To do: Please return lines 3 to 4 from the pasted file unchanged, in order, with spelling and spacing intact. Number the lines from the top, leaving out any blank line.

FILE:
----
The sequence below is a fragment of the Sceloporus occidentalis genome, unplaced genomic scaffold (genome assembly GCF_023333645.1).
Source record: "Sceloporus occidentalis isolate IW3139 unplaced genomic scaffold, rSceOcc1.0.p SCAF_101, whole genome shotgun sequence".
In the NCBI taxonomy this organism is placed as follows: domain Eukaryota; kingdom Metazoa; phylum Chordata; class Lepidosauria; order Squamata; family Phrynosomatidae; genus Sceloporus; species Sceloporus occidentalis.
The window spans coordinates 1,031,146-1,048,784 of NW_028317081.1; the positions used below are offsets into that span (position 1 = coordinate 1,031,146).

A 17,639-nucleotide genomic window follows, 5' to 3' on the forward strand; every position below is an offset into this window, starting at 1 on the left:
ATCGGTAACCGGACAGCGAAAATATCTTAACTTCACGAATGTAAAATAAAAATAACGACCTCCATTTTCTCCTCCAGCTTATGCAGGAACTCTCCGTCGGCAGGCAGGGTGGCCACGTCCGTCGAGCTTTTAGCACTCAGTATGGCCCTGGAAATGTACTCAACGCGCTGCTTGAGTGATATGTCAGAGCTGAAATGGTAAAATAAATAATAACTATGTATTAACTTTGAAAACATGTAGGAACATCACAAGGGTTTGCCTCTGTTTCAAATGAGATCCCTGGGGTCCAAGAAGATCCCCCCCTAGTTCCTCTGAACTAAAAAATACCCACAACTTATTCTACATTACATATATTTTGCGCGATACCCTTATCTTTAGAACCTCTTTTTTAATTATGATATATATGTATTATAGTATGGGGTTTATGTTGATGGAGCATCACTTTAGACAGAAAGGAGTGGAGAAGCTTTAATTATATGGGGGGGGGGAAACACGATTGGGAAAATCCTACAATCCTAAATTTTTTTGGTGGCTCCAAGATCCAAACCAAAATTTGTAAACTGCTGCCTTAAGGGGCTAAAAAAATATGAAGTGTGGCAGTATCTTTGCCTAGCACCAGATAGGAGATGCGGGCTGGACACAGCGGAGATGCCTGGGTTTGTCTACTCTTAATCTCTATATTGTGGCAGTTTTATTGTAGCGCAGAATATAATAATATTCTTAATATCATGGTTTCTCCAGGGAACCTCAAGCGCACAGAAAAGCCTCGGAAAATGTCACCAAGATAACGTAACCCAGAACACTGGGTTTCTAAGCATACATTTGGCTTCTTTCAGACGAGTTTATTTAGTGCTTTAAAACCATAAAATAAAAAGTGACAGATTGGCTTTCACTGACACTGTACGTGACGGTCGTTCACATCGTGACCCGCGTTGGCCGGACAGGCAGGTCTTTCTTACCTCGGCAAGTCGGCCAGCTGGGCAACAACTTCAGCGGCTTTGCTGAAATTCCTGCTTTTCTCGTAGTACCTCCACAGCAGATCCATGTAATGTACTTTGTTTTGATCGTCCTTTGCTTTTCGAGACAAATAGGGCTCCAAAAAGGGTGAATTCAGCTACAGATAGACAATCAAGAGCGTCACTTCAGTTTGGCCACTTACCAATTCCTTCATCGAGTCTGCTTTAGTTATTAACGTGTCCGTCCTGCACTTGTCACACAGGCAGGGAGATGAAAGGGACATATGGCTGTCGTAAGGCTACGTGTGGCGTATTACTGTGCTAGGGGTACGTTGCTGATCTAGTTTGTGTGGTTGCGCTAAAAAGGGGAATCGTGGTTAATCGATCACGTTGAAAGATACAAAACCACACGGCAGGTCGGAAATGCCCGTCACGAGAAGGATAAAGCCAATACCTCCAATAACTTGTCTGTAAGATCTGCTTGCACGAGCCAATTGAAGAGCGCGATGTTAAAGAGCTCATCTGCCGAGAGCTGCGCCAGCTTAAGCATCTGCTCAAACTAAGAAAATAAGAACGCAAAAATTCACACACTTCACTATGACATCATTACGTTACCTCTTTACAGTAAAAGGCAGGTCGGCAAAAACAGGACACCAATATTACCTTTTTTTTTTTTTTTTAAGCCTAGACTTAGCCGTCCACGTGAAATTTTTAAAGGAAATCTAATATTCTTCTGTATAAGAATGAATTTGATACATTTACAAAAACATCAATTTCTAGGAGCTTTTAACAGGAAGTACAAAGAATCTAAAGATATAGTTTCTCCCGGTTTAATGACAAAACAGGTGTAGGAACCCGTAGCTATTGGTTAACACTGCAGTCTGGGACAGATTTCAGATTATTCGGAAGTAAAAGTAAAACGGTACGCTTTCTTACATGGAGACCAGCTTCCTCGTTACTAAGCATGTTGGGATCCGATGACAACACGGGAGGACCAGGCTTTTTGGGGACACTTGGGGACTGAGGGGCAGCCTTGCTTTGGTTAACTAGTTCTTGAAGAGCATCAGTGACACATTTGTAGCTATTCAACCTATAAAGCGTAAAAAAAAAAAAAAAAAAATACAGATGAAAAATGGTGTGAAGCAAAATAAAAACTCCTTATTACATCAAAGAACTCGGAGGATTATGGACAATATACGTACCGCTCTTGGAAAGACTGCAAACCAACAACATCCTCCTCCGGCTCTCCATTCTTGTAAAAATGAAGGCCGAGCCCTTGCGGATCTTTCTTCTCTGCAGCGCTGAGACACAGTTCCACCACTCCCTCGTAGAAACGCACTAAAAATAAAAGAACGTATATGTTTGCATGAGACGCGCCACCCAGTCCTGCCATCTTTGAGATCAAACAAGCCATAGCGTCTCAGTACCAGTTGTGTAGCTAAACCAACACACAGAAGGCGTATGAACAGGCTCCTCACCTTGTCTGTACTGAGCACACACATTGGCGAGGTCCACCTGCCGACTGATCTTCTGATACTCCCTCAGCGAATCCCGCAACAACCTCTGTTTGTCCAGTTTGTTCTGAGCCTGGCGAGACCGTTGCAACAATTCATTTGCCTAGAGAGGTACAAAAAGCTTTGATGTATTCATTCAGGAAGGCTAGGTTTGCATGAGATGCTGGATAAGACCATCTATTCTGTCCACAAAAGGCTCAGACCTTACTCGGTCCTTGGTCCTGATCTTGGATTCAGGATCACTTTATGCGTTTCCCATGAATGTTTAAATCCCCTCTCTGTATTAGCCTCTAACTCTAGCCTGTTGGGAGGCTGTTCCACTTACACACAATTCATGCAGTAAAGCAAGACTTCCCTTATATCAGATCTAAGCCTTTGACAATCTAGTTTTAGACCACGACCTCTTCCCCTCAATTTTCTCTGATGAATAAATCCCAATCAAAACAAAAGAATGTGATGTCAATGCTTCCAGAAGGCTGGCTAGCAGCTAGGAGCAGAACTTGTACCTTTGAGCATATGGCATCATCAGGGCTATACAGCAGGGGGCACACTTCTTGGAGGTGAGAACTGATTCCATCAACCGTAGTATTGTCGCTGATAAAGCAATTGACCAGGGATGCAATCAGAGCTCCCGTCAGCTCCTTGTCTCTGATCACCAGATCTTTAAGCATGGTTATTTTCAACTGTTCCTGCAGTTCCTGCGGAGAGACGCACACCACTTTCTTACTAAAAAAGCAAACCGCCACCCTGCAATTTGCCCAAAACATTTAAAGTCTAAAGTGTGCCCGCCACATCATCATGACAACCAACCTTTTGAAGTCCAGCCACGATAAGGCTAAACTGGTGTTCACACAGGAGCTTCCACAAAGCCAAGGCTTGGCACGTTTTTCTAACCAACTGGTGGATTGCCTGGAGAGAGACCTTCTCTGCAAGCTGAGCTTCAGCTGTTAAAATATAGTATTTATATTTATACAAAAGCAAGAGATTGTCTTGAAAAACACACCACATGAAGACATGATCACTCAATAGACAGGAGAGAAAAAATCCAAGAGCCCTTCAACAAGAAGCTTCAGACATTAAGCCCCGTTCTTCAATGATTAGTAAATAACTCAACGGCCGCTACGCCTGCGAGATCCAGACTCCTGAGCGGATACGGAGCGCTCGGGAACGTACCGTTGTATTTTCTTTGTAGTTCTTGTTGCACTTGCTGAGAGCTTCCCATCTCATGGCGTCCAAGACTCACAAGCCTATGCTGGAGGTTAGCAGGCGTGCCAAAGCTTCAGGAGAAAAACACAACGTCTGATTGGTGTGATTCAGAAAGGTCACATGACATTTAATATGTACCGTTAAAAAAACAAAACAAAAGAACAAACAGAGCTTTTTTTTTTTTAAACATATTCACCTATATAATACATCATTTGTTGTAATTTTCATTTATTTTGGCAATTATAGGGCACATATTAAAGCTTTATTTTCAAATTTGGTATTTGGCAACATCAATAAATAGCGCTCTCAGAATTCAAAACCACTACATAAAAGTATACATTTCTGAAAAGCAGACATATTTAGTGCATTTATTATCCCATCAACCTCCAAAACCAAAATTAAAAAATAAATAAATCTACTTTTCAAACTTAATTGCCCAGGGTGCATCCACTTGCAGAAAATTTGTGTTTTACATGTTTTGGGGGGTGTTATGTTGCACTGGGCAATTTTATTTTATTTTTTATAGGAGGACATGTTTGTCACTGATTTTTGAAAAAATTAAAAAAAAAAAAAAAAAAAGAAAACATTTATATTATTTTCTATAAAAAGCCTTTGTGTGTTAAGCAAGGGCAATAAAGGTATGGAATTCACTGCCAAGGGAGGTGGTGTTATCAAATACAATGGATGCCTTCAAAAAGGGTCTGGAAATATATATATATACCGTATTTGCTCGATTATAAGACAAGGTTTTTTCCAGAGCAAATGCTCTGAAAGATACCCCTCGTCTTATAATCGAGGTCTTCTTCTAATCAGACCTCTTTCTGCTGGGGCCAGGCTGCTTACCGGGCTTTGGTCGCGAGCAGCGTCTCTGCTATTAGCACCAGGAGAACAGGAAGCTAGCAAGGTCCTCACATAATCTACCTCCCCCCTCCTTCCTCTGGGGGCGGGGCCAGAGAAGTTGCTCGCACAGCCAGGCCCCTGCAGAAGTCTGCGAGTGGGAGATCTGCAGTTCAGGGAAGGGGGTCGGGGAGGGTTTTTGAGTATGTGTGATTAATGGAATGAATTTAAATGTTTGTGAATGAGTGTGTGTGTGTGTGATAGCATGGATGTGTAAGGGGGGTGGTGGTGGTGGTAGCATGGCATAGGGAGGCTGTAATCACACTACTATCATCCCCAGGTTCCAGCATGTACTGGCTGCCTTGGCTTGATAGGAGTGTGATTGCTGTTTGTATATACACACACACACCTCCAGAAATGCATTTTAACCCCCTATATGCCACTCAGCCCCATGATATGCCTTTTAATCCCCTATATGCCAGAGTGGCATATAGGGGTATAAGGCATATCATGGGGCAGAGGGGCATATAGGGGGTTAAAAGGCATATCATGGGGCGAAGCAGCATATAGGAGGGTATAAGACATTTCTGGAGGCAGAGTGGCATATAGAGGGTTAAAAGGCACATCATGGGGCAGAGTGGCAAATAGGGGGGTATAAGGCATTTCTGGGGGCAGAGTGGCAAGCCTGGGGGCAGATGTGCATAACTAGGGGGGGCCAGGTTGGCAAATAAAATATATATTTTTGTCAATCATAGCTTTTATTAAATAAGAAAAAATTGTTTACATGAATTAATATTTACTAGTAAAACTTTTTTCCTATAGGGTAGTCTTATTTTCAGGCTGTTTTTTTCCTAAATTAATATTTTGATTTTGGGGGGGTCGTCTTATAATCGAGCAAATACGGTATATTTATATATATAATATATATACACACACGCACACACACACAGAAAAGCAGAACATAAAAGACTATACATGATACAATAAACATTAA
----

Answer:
In the NCBI taxonomy this organism is placed as follows: domain Eukaryota; kingdom Metazoa; phylum Chordata; class Lepidosauria; order Squamata; family Phrynosomatidae; genus Sceloporus; species Sceloporus occidentalis.
The window spans coordinates 1,031,146-1,048,784 of NW_028317081.1; the positions used below are offsets into that span (position 1 = coordinate 1,031,146).